MTC Workforce Egypt Takes Egyptian Leaders on Technical Education Study Tour Through U.S.
MTC’s Workforce Egypt project, funded by the United States Agency for International Development (USAID), is striving to transform Egypt’s technical and vocational education and training system by producing the skills needed for a globally competitive Egyptian economy. What sets Workforce Egypt apart is its focus on strengthening and reforming Egypt’s technical education system using innovative approaches that foster sustainable partnerships with private sector companies, business associations, donor organizations, and non-governmental organizations, creating a more robust technical education ecosystem.
To assist in that effort, a Career and Technical Education (CTE)-focused study tour delegation recently came from Egypt to the Washington, D.C., Maryland, Virginia, and Utah areas to identify innovations and best practices in support of the International Applied Technology Schools (IATS), and learn a variety of ways CTE training opportunities are successfully being made available to youth and young adults.
The delegation consisted of the deputy minister for technical education and other officials of the Egyptian Ministry of Education and Technical Education, IATS school principals and executive supervisors, a USAID/Egypt contracting officer representative, and MTC’s Workforce Egypt project staff.
“[The] career and technical education track in the United States, somehow…it has its own characteristics,” says Mohamad Fawzy, deputy chief of party of the Egypt Workforce project. “And we feel like it can be localized to the Egyptian context, and this is why we wanted to study it further.”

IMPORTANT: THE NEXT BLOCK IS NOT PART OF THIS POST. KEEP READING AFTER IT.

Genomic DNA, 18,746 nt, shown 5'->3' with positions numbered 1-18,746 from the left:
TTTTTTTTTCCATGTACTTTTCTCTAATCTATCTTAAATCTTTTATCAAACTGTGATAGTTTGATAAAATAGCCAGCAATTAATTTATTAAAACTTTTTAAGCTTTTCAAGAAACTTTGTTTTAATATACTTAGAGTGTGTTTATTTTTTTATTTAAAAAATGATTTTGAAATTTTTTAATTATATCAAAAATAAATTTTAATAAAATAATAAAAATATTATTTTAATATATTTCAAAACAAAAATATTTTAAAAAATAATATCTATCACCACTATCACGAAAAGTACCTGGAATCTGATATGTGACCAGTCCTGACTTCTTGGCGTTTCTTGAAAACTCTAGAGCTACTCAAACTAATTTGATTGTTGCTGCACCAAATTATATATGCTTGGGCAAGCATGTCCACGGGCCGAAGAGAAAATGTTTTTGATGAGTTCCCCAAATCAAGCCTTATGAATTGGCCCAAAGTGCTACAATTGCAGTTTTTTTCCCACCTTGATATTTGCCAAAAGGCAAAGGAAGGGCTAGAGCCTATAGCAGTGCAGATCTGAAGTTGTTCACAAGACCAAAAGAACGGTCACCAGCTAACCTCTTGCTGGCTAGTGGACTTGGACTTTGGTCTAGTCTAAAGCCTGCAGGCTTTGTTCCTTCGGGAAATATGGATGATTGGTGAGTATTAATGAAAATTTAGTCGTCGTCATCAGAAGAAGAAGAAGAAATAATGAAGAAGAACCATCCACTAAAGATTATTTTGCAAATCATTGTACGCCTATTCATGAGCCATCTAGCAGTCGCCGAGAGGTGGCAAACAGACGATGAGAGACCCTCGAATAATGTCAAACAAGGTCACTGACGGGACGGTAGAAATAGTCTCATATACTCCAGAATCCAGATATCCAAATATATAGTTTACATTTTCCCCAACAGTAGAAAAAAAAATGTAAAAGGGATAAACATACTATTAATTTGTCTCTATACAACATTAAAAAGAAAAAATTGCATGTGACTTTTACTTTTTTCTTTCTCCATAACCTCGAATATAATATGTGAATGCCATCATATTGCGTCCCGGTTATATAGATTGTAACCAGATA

Salem Helali is a Senior Technical Advisor for MTC’s Economic and Social Development Division. “Overall, the focus for both Washington, D.C. and Utah was to expose the team to the various ways technical education is offered to the youth here in the United States,” he says. “So, what we would like to see is, ‘How are we going to transfer some of these experiences, some of these systems, some of these ideas into our Workforce Egypt program?’”
The delegation met with Assistant Secretary of Education for Office of Career Technical and Adult Education Amy Loyd and toured community and technical colleges, high schools, and two Job Corps centers, examining a variety of programs and systems.
“Where we can see how the clusters work, how the pathways work, how the transfer of the credit hours to colleges and universities works, [helps] us revamp what we call in Egypt commercial education track,” says Mohamad. “We want to transfer some of the know-how, some of the knowledge, some of the skills, some of the way of the management of the high schools and the colleges in Utah, for our principals and private sector colleagues that [are] accompanying us.”
The delegation returned to Egypt with a much-widened knowledge base of CTE best practices, innovations in private sector partnerships, and career development, as well as gratitude toward those institutions that welcomed their study.
“We can’t be thankful enough to all of our host institutions who were incredibly collegial, very warm,” says Salem. “And at the same time, [we] have had some very open and candid discussions about the ever-changing world of Career and Technical Education, be it in the United States, in Egypt, or anywhere around the world.”